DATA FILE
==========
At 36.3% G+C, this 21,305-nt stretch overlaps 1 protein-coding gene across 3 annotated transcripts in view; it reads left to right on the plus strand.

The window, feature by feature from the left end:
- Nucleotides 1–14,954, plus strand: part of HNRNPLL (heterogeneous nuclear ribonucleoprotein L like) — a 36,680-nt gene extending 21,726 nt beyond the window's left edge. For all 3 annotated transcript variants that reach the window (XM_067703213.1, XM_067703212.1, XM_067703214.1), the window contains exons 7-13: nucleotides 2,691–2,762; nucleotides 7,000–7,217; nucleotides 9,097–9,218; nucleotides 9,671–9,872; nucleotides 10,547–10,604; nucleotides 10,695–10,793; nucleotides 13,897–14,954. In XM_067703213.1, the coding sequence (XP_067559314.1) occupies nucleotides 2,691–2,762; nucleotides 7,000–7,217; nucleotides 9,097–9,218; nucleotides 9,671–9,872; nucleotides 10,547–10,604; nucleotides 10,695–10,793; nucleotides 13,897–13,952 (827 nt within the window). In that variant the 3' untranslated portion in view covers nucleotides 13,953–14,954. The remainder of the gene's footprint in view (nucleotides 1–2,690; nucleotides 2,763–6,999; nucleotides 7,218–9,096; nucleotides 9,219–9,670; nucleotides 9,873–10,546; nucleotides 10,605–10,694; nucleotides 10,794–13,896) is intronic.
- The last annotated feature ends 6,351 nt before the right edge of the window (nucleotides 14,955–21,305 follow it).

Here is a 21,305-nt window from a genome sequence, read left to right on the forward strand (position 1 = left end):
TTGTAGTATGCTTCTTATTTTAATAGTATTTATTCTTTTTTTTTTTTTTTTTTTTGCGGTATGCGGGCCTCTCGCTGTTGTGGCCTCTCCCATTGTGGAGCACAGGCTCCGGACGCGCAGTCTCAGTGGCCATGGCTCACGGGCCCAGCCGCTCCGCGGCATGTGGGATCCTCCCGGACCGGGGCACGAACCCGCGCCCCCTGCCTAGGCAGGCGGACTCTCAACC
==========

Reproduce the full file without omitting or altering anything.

At 36.3% G+C, this 21,305-nt stretch overlaps 1 protein-coding gene across 3 annotated transcripts in view; it reads left to right on the plus strand.

The window, feature by feature from the left end:
- Nucleotides 1–14,954, plus strand: part of HNRNPLL (heterogeneous nuclear ribonucleoprotein L like) — a 36,680-nt gene extending 21,726 nt beyond the window's left edge. For all 3 annotated transcript variants that reach the window (XM_067703213.1, XM_067703212.1, XM_067703214.1), the window contains exons 7-13: nucleotides 2,691–2,762; nucleotides 7,000–7,217; nucleotides 9,097–9,218; nucleotides 9,671–9,872; nucleotides 10,547–10,604; nucleotides 10,695–10,793; nucleotides 13,897–14,954. In XM_067703213.1, the coding sequence (XP_067559314.1) occupies nucleotides 2,691–2,762; nucleotides 7,000–7,217; nucleotides 9,097–9,218; nucleotides 9,671–9,872; nucleotides 10,547–10,604; nucleotides 10,695–10,793; nucleotides 13,897–13,952 (827 nt within the window). In that variant the 3' untranslated portion in view covers nucleotides 13,953–14,954. The remainder of the gene's footprint in view (nucleotides 1–2,690; nucleotides 2,763–6,999; nucleotides 7,218–9,096; nucleotides 9,219–9,670; nucleotides 9,873–10,546; nucleotides 10,605–10,694; nucleotides 10,794–13,896) is intronic.
- The last annotated feature ends 6,351 nt before the right edge of the window (nucleotides 14,955–21,305 follow it).

Here is a 21,305-nt window from a genome sequence, read left to right on the forward strand (position 1 = left end):
TTGTAGTATGCTTCTTATTTTAATAGTATTTATTCTTTTTTTTTTTTTTTTTTTTGCGGTATGCGGGCCTCTCGCTGTTGTGGCCTCTCCCATTGTGGAGCACAGGCTCCGGACGCGCAGTCTCAGTGGCCATGGCTCACGGGCCCAGCCGCTCCGCGGCATGTGGGATCCTCCCGGACCGGGGCACGAACCCGCGCCCCCTGCCTAGGCAGGCGGACTCTCAACC